By the age of 5, I had displayed an uncanny ability to remember and draw detailed images. Standing at a department store counter, my dad asked me to draw a picture of the earrings my mom had seen and wanted. My hand went to work creating an image so detailed the lady at the counter was able to find the exact pair. Despite promising my dad that I wouldn't tell my mom about them, the second I got home I excitedly narrated the whole story to my mom. It was the last time I went Christmas shopping with my dad.
By the age of 10, I had discovered how to move my furniture. There wasn't a wall my bed wasn't pushed against that year. Well, except for the section my bookshelf was against. Despite my best efforts my scrawny arms weren't able to move that thing. Even my attempt at levitating it with sheer willpower didn't work.
But it wasn't until the age of 21 that I decided I wanted to be an interior designer. Yes, I was a little late. At that point in my life I was a senior in college working hard to obtain two degrees, one in public relations and the other in economics. There simply wasn't any room in my class schedule to fit a third degree. Knowing that I was to graduate in one year, I set my sights for getting a Masters in interior design. But after a brief visit to the DAAP School at the University of Cincinnati, my dreams were crushed. The only way to get an interior design degree would be to spend five more years working towards another Bachelors degree.
Feeling shocked and dejected, I decided that no human being needs three Bachelors Degrees and began evaluating the other options in my life. I could have become a stockbroker or a public relations practitioner. Better yet, I could have combined those two fields and gone into investor relations. But believing in passion, destiny and all of those other romantic notions, I knew that I needed to follow my "bliss" as others so call it. And in my case that was interior design.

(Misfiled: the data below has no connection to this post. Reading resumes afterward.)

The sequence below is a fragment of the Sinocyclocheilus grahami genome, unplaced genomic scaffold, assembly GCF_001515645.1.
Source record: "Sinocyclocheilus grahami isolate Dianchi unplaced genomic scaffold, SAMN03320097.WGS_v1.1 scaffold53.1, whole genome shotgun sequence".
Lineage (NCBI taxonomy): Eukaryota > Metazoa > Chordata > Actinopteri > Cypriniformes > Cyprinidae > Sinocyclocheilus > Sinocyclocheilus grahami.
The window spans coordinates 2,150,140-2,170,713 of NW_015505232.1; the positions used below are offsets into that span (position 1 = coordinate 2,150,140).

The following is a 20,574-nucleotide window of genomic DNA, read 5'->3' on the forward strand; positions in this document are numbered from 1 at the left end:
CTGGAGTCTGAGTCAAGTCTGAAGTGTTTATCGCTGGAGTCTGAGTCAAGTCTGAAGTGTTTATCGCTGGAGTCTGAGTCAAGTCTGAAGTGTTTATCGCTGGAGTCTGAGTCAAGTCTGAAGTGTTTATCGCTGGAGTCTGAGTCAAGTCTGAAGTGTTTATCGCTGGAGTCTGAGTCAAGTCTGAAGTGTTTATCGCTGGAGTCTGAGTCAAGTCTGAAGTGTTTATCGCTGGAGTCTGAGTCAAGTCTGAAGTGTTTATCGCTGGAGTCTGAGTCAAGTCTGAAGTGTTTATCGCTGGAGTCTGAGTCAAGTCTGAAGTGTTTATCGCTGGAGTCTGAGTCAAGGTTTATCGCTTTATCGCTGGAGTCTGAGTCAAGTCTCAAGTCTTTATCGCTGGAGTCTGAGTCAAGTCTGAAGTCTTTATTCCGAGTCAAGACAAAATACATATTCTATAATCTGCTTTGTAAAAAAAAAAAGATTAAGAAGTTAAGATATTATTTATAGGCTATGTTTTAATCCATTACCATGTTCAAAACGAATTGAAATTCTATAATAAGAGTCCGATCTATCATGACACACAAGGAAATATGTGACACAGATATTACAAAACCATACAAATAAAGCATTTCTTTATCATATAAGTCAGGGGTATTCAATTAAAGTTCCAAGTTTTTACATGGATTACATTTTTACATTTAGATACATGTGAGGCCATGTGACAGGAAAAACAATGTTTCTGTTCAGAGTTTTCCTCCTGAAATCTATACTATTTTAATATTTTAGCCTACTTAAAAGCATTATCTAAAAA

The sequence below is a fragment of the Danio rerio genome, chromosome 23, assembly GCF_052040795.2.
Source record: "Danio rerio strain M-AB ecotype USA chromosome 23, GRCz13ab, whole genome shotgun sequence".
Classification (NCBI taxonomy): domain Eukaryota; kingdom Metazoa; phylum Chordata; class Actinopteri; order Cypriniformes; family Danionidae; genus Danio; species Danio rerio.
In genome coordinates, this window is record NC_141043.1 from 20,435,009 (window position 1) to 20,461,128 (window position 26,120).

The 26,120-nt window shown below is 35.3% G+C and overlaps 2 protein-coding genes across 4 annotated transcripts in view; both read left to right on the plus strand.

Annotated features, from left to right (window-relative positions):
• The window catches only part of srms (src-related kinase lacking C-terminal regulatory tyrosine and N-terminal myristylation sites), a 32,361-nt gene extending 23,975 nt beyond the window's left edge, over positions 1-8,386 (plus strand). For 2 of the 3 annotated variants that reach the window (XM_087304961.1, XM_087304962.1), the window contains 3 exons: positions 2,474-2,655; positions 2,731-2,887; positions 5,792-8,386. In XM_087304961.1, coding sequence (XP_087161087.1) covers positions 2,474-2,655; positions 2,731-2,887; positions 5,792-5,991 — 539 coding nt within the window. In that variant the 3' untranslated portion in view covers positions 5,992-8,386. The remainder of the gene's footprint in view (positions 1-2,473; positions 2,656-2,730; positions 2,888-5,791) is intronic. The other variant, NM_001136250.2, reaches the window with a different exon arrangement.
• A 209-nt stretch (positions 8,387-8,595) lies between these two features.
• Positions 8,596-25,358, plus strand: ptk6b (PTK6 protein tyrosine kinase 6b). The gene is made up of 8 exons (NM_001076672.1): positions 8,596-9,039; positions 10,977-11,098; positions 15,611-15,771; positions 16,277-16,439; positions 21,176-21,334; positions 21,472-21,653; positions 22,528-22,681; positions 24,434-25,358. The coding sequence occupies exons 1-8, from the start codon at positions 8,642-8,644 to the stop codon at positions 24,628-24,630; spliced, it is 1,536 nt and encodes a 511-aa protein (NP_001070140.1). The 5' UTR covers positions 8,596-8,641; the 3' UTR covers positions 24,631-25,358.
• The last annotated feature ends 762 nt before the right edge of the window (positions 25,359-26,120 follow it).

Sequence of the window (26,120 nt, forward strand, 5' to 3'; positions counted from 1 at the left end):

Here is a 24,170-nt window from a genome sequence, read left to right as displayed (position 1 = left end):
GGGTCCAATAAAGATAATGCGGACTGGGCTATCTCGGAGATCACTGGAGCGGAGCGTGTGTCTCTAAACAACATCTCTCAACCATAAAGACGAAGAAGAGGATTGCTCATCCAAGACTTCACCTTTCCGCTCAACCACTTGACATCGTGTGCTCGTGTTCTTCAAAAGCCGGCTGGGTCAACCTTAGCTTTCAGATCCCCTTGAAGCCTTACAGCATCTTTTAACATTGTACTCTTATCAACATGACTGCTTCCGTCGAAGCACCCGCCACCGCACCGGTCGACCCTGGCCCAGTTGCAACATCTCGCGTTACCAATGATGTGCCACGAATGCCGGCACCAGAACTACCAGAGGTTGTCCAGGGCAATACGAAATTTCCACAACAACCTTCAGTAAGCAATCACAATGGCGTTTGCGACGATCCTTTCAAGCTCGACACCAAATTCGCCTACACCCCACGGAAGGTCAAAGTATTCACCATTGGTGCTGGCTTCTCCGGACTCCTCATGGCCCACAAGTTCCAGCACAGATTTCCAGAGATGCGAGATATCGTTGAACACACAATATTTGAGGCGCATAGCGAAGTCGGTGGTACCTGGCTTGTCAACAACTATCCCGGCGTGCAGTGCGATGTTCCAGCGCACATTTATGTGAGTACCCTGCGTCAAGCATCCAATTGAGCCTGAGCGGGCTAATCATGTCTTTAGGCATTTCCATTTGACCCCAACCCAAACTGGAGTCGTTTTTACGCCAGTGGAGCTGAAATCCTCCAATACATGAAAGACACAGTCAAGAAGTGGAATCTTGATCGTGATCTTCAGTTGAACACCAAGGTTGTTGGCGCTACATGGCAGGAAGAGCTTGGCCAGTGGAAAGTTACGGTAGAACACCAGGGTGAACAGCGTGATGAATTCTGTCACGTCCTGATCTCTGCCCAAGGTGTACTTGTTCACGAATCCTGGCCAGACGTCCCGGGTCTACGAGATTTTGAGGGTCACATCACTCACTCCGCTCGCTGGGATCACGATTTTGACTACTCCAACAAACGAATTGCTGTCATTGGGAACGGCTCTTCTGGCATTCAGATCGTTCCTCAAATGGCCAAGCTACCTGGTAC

Fortunately, the public relations major was not in the business school at my college, Ohio University. It was in the journalism school. Allow me to clarify, the E. W. Scripps School of Journalism. To some people that means something. Being in the journalism school, I graduated with a degree in journalism and a major in public relations. Basically, I knew how to write about things, which meant if I couldn't be an interior designer, I could write about interior design.
The details for how I started Ask the Decorator is an entirely different story titled The Story Behind Ask the Decorator
. Creative, I know. Despite it's lack of an original title, a part of that story is integral to my own. Determined to get the knowledge obtained while earning an interior design degree, I decided to put my journalistic abilities to work. Industry experts became my professors; factories, artist studios and stores became my classroom; and I, I was that eager student filled with questions to be answered. Each lesson was captured on film as video episodes so that others who had missed their calling as interior designers could also learn the basics of home décor and design.
Wait. Did I say on film? That's right. It was all captured on video, and I was not thrilled about that. There's a reason why I didn't go into broadcast journalism. You can hide behind written words becoming an invisible courier of information. But with video, you're completely exposed from your lack of wit to your unforgivable fashion sense. And my wardrobe especially was not scoring any bonus points. My preferred outfit is a t-shirt and sweatpants - a fleece and sweatpants if I decide to get dressed up. But as everything online switched to video, I knew I couldn't be stuck in the dark ages with just text on my pages. So I sucked it up, and realized that video was the best way to teach and demonstrate interior design lessons. But know, grumblings behind the scenes were common as I struggled to understand how to do hair and talk coherently on camera.
When you meet me, you may be shocked to find that I'm short. My height is somewhere around 5 feet 4 inches with small hands and fingers included. But I promise, I have a firm handshake brought on by years of being told that it was the most important feature in business. Is it? I don't think so. I believe it's dreams. My dream is to learn everything there is to know about interior design. Your dream is to create the perfect home for you and your family - whether it's a dog or 10 children. Along the way, we'll obtain our dreams together meeting each other every week here on Ask the Decorator in new video episodes or perhaps in person shaking hands and exchanging stories.